YOU'VE probably noticed over the past few weeks that the Scottish National Party has been drawing a lot of attention. Self-disembowelling in full view can be messy but  it does tend to catch the public gaze.

Until a couple of weeks ago, the party was very popular, with a leader who was considered as good a politician as you’d find on these islands. Some weeks ago an interviewer asked Nicola Sturgeon if she’d ever thought of retirement. The answer came back: not even a thought. Next we know, she’s on TV telling us she feels she has nothing left in the tank, it’s time for her to move on with her life. Exit Nicola, leaving an open-mouthed public going “Whaaaat?” 

Three candidates quickly expressed a desire to replace her.  Scotland’s Health Secretary Humza Yousaf was the ‘establishment’ candidate – that is, he had the blessing of top SNP people like the party’s Westminster leader Stephen Flynn and the deputy First Minister John Swinney and, of course, Nicola. But neck-and-neck with Yousaf last week was Kate Forbes, the former FInance Minister, who is popular with 30 per cent of the general electorate, whereas Yousaf is popular with just  20 per cent. The third candidate was former junior minister Ash Regan,  who was as likely to succeed  as an Orange Hall was likely to ask planning permission to lay piping for holy water on tap. 

Anyway, last Monday it was announced that Humza Yousaf had been elected by party members. But his party may have  paid a heavy price. For starters, there’s that disembowelling I mentioned above – the three candidates arguing with each other in debates, poking holes in one another, sowing seeds of division which it will be hard to cement over. Humza Yousaf  seems an energetic 37-year-old and looks unafraid of anyone. But being the successor Sturgeon would have chosen now is a mixed blessing, with  rumblings about misleading party numbers and mismanagement of the economy, Yousaf  promises a fresh start and an independence vote within five years.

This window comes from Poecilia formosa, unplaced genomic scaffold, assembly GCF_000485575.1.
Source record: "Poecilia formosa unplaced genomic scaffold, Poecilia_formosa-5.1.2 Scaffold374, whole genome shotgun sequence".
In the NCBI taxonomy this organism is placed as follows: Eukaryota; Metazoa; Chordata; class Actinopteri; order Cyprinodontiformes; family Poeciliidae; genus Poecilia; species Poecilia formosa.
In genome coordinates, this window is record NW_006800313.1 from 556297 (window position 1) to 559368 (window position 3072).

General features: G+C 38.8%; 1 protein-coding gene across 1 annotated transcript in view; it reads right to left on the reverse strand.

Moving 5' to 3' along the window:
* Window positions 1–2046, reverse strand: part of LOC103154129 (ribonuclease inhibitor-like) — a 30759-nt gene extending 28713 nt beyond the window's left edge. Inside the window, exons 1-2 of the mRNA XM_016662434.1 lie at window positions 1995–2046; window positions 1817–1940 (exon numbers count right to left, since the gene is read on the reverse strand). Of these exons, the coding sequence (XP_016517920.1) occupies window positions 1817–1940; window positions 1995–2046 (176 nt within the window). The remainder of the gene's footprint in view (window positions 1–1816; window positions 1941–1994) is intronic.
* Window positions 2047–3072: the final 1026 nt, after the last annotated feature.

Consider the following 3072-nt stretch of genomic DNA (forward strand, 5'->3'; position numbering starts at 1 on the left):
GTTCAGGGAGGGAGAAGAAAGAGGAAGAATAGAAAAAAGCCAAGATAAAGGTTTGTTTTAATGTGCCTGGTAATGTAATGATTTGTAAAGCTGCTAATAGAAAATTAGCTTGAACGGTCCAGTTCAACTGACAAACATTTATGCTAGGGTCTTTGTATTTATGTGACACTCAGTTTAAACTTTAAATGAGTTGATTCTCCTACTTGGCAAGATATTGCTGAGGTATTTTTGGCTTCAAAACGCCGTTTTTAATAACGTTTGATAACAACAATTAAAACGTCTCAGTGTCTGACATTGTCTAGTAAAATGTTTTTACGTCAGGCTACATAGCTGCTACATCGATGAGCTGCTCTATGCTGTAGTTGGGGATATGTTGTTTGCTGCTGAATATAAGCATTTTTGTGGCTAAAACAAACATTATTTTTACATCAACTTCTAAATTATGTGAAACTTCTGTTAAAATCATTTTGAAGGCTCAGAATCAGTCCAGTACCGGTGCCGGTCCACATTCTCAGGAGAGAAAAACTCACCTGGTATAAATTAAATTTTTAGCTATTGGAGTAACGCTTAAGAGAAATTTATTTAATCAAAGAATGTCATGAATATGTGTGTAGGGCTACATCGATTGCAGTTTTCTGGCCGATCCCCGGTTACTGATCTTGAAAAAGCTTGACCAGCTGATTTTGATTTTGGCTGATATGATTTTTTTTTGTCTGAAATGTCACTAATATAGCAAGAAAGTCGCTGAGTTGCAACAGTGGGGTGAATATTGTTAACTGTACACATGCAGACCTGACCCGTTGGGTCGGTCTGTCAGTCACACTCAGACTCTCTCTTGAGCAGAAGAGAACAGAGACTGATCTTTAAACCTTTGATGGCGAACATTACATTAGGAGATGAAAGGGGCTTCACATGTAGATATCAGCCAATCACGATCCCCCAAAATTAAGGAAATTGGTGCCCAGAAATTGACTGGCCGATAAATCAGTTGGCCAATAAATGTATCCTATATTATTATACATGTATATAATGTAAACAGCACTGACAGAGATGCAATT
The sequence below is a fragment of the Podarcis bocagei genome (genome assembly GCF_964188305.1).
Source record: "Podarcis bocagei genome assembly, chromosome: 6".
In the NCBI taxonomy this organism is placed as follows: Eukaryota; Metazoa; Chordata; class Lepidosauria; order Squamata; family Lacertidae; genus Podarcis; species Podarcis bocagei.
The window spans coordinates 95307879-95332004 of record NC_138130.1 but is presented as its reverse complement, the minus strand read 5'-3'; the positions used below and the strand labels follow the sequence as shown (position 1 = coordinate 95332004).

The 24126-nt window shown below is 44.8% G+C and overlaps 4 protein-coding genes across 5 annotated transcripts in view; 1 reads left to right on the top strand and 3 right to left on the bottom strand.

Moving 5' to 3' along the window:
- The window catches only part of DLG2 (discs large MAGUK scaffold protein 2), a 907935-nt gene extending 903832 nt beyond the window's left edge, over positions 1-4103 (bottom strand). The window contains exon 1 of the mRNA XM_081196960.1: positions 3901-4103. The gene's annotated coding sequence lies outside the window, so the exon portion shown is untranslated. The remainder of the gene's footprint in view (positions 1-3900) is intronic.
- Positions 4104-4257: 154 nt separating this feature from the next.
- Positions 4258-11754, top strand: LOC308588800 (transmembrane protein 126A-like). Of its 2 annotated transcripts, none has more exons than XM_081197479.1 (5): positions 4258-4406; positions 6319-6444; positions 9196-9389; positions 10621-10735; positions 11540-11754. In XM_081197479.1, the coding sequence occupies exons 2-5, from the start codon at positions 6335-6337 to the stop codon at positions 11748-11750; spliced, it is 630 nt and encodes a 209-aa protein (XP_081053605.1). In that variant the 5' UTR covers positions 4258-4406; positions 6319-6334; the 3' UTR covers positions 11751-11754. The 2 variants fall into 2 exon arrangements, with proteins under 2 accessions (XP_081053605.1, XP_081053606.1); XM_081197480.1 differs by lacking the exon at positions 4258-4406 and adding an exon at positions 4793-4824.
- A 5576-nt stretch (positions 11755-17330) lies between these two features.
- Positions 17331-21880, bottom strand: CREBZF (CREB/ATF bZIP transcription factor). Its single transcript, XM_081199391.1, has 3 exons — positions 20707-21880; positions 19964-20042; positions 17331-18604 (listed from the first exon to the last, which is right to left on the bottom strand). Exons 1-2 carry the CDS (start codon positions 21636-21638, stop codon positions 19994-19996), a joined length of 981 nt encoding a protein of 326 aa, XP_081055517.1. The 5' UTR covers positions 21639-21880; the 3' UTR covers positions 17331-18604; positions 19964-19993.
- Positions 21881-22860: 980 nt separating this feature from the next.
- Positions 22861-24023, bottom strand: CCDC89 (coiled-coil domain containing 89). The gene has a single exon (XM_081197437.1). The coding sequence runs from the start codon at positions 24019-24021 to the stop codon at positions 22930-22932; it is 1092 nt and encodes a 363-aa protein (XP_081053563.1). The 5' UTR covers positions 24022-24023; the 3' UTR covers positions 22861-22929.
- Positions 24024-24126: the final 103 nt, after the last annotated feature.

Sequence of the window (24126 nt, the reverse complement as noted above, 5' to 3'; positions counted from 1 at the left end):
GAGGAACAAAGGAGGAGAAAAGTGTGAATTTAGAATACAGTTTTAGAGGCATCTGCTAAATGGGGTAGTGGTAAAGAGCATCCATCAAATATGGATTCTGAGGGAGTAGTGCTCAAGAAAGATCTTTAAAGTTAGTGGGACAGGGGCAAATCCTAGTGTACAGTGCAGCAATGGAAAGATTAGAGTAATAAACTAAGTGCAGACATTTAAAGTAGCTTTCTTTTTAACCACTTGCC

What’s happening in  Scottish politics is of intense interest to us here in NEI. Like Ireland, Scotland was subjugated by England and the hope was that Scotland would win independence. In doing so, it would destabilise the UK and make the success of a border poll in Ireland all the more likely.

Scottish independence hopes, alas, have shrivelled, and the new leader has good reasons for emphasising such matters as health and education alongside independence. So if we in Ireland are looking to the SNP to lead the way to independence, forget it. Humza Yousaf will find reasons to postpone an independence vote beyond five years. 

But we can learn some lessons from the SNP. 

The first and most important lesson is that you must have a leader who can stay the pace. For decades Gerry Adams led republicanism and despite every slur, slander and physical attack, he continued to build Sinn Féin as a formidable political party. His successor, Mary Lou McDonald, has done superbly well thus far, so let’s offer novenas that she doesn’t suffer a Nicola Sturgeon.

The second lesson we can learn from Scotland is nios fearr le cheile – we’re better united. Parties that are split are poison to the public eye. Sinn Féin has been accused of being Stalinist in its tight control of MPs and MLAs, but in a party that is alert to the animosity of establishment parties, institutions and mainstream media a firm grip is sensible. That’s what the SNP had –  a firm grip. Until it hadn’t. 

So as the SNP does what it can to bind its seeping wounds, let’s murmur a prayer and a question. Prayer: There, but for the Grace of God, go we. Question: Was Nicola Sturgeon got at by shadowy UK forces?  

Only askin’, like.